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The Cross Country Adventure: Igor and Me
My dad, Sean Mobley, is probably the most experienced person I know (in the ways of life, I mean). Not too many people could have survived what he has. No, he’s not a war veteran. And no, he’s not physically scarred (too much) from his ordeals. He claims he is talking to me right now because of sheer Mobley attitude. I believe him. Because my dad is not a big man. At 5’10” and 150 pounds, it would just have to be attitude that got him to the other side of the country and back with nothing but a blanket and a dog. Here is a slightly (did I say slightly? I meant hugely) condensed version of his story.
“I was a few years out of high school, still hanging around my mom’s house a little bit. My mom’s cousin David, my second cousin, who was a Vietnam vet, moved in. We had a lot of fights, many ending in violence. Needless to say, we didn’t get along very well, so I moved out. I hitchhiked to Arizona, and stayed with a friend, Michael Lindenmire.
“I worked with him for a little while, but got a little bored, so I decided to go visit a lady friend of mine in New Hampshire. I traded Mike a pair of steel-toed boots for a thick wool blanket (which I later turned into a poncho), and left Phoenix with my 9-month-old puppy, Igor. It was January 1983. I was 21 years old. Slowly I hitchhiked my way across the country. I had close to no money and very little gear: a wool poncho, a tomahawk, a few clothes, and $20 or $30. Igor and I ate what we could, and spent many nights out in the cold January weather.
“One night in Indiana, at an entrance ramp on I-70, a car pulled over about 100 yards past us. Igor knew the routine by now, so he ran up to the car and jumped up against the window, scaring the people inside. After I finished apologizing they offered me a ride. They were a young black couple from the Air Force academy in Colorado Springs on their way home to the Bronx, New York to see family. They had about as much money as I did, and between the three of us, we barely made it past the tollbooths on the highway. In the middle of the Bronx, the couple exchanged a glance and murmured something about me “not being welcome in their parents’ house.” I understood, having grown up in the middle of Denver. I thanked them for the ride, and they drove off.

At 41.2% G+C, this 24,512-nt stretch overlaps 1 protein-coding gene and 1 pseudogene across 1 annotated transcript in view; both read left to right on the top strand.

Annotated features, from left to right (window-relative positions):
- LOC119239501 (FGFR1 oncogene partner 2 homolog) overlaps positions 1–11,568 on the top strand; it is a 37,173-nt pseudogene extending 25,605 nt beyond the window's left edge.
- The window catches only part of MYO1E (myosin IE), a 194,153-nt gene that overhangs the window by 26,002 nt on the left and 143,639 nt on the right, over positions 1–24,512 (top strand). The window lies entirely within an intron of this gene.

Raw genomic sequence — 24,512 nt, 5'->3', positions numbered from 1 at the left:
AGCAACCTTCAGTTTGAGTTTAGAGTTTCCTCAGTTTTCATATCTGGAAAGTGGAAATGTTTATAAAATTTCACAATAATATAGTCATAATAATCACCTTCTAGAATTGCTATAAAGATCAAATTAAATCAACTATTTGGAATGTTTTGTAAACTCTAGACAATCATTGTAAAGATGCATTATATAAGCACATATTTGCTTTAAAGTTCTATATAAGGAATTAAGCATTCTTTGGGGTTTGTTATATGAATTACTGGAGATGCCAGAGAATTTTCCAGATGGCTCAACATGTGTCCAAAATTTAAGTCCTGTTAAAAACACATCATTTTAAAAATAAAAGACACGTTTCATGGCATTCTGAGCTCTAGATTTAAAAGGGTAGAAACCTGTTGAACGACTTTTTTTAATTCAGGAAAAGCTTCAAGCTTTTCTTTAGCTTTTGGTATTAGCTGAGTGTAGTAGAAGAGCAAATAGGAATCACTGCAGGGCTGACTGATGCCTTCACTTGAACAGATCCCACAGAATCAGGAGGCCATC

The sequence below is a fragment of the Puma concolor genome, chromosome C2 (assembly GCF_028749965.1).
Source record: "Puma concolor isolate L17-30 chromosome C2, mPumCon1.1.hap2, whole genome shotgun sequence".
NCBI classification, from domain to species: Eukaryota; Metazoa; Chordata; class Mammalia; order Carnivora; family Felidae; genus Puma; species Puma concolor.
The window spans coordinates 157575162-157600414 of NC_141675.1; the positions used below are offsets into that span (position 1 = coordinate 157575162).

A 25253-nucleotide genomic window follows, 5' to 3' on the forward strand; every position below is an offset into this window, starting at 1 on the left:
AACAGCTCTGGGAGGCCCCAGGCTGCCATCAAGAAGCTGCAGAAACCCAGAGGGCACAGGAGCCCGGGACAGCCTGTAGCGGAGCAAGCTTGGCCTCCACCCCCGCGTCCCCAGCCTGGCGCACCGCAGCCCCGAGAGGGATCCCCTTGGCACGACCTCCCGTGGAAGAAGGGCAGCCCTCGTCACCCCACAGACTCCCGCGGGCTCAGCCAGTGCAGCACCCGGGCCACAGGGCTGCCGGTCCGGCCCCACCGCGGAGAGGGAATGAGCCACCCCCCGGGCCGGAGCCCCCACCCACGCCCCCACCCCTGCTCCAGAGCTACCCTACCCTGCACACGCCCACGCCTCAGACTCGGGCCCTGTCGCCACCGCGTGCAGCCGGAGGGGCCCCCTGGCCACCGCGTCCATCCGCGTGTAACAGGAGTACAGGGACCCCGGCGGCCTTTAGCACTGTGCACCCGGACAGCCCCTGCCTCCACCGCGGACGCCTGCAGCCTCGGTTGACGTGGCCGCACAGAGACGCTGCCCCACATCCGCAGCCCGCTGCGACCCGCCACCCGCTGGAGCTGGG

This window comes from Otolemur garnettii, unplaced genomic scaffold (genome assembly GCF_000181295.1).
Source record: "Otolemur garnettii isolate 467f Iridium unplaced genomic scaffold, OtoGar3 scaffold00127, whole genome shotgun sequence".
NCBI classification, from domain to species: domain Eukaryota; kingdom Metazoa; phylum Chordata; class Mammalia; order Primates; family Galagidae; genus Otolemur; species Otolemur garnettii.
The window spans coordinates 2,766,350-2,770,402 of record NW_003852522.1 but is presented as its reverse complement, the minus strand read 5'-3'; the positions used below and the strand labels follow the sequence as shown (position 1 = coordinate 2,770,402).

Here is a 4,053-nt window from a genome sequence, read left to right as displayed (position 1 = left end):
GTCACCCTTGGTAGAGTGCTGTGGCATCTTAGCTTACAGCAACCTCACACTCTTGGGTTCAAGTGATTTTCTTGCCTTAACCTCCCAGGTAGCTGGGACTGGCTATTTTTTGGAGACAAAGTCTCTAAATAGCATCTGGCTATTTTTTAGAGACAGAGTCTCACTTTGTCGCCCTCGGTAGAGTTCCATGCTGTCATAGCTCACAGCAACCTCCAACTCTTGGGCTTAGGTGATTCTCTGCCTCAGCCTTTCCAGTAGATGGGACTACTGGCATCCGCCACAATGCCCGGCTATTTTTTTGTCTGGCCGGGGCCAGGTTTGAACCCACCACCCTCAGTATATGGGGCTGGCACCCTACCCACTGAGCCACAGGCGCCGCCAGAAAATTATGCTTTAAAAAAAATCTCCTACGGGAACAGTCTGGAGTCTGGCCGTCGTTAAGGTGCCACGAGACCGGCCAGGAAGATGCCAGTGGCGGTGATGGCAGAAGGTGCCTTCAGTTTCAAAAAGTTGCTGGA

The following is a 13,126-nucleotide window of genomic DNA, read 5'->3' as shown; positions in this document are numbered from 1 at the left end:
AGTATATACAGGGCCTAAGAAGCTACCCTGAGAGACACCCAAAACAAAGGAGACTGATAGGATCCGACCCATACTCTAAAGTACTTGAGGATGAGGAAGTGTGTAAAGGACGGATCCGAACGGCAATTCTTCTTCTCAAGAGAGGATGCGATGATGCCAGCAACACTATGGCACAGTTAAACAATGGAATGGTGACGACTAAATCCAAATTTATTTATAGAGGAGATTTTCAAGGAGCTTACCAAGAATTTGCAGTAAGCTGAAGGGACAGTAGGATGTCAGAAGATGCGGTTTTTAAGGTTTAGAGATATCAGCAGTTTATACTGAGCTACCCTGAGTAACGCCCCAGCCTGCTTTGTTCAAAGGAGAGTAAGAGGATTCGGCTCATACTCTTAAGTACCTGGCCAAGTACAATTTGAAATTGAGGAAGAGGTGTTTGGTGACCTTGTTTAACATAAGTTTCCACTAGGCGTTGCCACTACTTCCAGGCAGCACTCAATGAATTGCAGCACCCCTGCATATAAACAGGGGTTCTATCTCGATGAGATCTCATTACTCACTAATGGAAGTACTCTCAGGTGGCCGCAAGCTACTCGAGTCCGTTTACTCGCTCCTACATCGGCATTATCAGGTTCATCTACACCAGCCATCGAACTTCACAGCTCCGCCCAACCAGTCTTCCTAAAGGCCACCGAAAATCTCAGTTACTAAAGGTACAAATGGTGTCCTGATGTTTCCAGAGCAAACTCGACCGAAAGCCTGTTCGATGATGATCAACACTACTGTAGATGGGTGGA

“By now, it was one or two in the morning, bitterly cold and snowing. Igor and I started walking, attracting stunned glances from the homeless, and others. I asked a couple of people for directions to I-95, and eventually found it. We slept in a gully close to the highway, waiting for sunlight, almost freezing to death. First thing in the morning after an altercation with a cop who “never wanted to see me on this road again, or it’s jail for you, mister,” (only not that polite) I got a ride to Tolland, Connecticut. By pure bad luck, I ran into another cop. He also threatened me with imprisonment, so I called Eric, a friend of mine from Massachusetts.
“I waited for Eric outside of an Italian restaurant. While I was sitting on a curb outside of the restaurant, a lady came out and asked, “Honey, are you hungry? I’ve been watching you for about two hours, and you sure look cold!” (It had been snowing hard for a while). With that, she handed me a huge plate of Italian food and went back inside before I could thank her. Igor and I split the food, but I was so blown away by the kindness that I barely tasted it (although whatever I did taste was amazing). I had been living the past couple weeks watching people pass me by or curse at me when I asked for directions that I had forgotten there really are people who care.